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Meanwhile on Facebook: October

Updated: Dec 14, 2022

Since you might be reading this blog rather than our social media, here’s a little summary of what you might have missed over on Facebook! Our 10 posts in October included:


  • A quote from TC co-founder Theresa Rulien, Ph.D., President and CEO of Child Guidance Center: “The benefit of the trainings and conversation created in a Talkable Community is the ability for this information and understanding to be passed into the next generations as it becomes a foundational part of families’ and our communities’ knowledge base.”

  • Talkable Communities in the news! In an op-ed titled: “Help by taking the initiative on mental health conversations” published in the Florida Times Union on Oct. 30, Dr. Laureen Pagel, CEO of Starting Point Behavioral Healthcare, detailed several ways to make a positive difference in the lives of family members, friends and neighbors. If you’re not a TU subscriber, you can read the full oped on our blog for free at https://www.talkablecommunities.org/post/taking-the-initiative-on-mental-health-conversations

  • The October training schedule, reminding our audience that Talkable Communities makes it easy to support your loved ones and neighbors with free and accessible mental health resources and training courses that benefit everyone.

  • A reminder about National Depression Screening Day. The gist:

If you or anyone you know have experienced symptoms of depression for at least two weeks, it’s essential to see a medical professional. According to the National Institute of Mental Health: “An estimated 21 million adults in the United States [have] had at least one major depressive episode. This number represented 8.4% of all U.S. adults.” The post also contained links to our TC partners, as well as more information about depression at Mental Health America: https://www.mhanational.org/conditions/depression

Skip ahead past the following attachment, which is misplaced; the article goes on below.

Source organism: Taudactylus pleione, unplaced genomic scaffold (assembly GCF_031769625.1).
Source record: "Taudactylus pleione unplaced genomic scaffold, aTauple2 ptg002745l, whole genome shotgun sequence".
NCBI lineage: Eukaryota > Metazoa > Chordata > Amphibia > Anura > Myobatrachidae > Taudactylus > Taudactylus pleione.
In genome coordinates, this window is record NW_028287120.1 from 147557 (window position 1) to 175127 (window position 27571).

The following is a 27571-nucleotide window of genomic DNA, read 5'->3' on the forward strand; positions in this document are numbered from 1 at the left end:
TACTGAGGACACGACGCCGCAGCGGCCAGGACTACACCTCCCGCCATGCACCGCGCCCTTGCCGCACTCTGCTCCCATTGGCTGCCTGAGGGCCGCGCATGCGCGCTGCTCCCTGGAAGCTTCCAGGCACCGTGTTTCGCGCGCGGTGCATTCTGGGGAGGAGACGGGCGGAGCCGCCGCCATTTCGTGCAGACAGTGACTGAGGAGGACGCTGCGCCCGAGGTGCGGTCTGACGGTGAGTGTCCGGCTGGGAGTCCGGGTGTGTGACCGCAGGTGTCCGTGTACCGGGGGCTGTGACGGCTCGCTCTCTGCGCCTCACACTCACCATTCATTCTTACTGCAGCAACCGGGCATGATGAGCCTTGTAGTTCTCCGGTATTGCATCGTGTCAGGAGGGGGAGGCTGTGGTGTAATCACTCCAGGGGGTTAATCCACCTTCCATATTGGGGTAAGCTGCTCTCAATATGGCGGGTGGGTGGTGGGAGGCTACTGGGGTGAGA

• Posts about Nassau County and Putnam County suicide rates. Citing the fact that both counties have an annual suicide rate higher per 100,000 people than the state of Florida’s rate, we urged readers to access the free mental health resources available from our partnership.


  • A summary of how TC’s virtual and in-person trainings can prepare you for mental health emergencies.

  1. It’s Time to Talk About It, which is designed to teach family members, caregivers, and other invested community members who interact with young people how to recognize the warning signs and risk factors of suicide so that they are able to identify these signs in youth who they may encounter in everyday activities and have conversations about suicide that help youth create a safety net.

  2. Question. Persuade. Refer. Just as people trained in CPR and the Heimlich Maneuver help save thousands of lives each year, people trained in Question. Persuade. Refer. (QPR) learn how to recognize the warning signs of a suicide crisis and how to question, persuade and refer someone to help.

  3. Youth Mental Health First Aid aims to elevate the mental well-being of young people.


  • A post about Mental Health Awareness Week reminding North Florida residents that mental health is a huge part of overall health and should be a priority for everyone, whether you have a mental health condition or not. Trying to tell the difference between what expected behaviors are and what might be the signs of a mental illness isn't always easy. There's no easy test that can let someone know if there is mental illness or if actions and thoughts might be typical behaviors of a person or the result of a physical illness."

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